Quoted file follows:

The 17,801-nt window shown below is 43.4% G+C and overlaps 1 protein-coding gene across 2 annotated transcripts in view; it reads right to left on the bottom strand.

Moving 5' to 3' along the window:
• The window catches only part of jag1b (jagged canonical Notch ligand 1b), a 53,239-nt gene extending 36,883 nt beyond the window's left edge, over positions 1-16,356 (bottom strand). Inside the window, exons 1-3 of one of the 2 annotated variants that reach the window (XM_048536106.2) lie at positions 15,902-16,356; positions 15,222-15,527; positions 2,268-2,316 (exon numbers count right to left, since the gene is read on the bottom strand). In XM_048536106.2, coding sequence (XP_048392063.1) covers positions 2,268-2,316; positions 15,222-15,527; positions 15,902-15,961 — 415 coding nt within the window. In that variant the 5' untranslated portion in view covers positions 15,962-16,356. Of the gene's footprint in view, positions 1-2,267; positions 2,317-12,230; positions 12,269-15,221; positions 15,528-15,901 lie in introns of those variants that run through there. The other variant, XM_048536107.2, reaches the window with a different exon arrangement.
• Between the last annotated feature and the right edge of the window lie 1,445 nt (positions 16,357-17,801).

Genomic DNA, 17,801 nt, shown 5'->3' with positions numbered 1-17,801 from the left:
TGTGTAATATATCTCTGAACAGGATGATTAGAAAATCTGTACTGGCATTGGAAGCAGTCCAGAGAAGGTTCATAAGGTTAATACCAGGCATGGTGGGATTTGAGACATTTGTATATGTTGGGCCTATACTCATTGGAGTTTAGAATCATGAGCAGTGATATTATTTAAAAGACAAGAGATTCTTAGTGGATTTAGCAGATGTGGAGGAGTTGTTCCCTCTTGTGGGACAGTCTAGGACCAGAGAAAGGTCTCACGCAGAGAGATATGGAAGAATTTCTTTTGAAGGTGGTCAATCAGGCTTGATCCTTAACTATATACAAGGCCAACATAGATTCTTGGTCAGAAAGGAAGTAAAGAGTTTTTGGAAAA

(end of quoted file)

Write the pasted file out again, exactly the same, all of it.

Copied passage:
The 17,801-nt window shown below is 43.4% G+C and overlaps 1 protein-coding gene across 2 annotated transcripts in view; it reads right to left on the bottom strand.

Moving 5' to 3' along the window:
• The window catches only part of jag1b (jagged canonical Notch ligand 1b), a 53,239-nt gene extending 36,883 nt beyond the window's left edge, over positions 1-16,356 (bottom strand). Inside the window, exons 1-3 of one of the 2 annotated variants that reach the window (XM_048536106.2) lie at positions 15,902-16,356; positions 15,222-15,527; positions 2,268-2,316 (exon numbers count right to left, since the gene is read on the bottom strand). In XM_048536106.2, coding sequence (XP_048392063.1) covers positions 2,268-2,316; positions 15,222-15,527; positions 15,902-15,961 — 415 coding nt within the window. In that variant the 5' untranslated portion in view covers positions 15,962-16,356. Of the gene's footprint in view, positions 1-2,267; positions 2,317-12,230; positions 12,269-15,221; positions 15,528-15,901 lie in introns of those variants that run through there. The other variant, XM_048536107.2, reaches the window with a different exon arrangement.
• Between the last annotated feature and the right edge of the window lie 1,445 nt (positions 16,357-17,801).

Genomic DNA, 17,801 nt, shown 5'->3' with positions numbered 1-17,801 from the left:
TGTGTAATATATCTCTGAACAGGATGATTAGAAAATCTGTACTGGCATTGGAAGCAGTCCAGAGAAGGTTCATAAGGTTAATACCAGGCATGGTGGGATTTGAGACATTTGTATATGTTGGGCCTATACTCATTGGAGTTTAGAATCATGAGCAGTGATATTATTTAAAAGACAAGAGATTCTTAGTGGATTTAGCAGATGTGGAGGAGTTGTTCCCTCTTGTGGGACAGTCTAGGACCAGAGAAAGGTCTCACGCAGAGAGATATGGAAGAATTTCTTTTGAAGGTGGTCAATCAGGCTTGATCCTTAACTATATACAAGGCCAACATAGATTCTTGGTCAGAAAGGAAGTAAAGAGTTTTTGGAAAA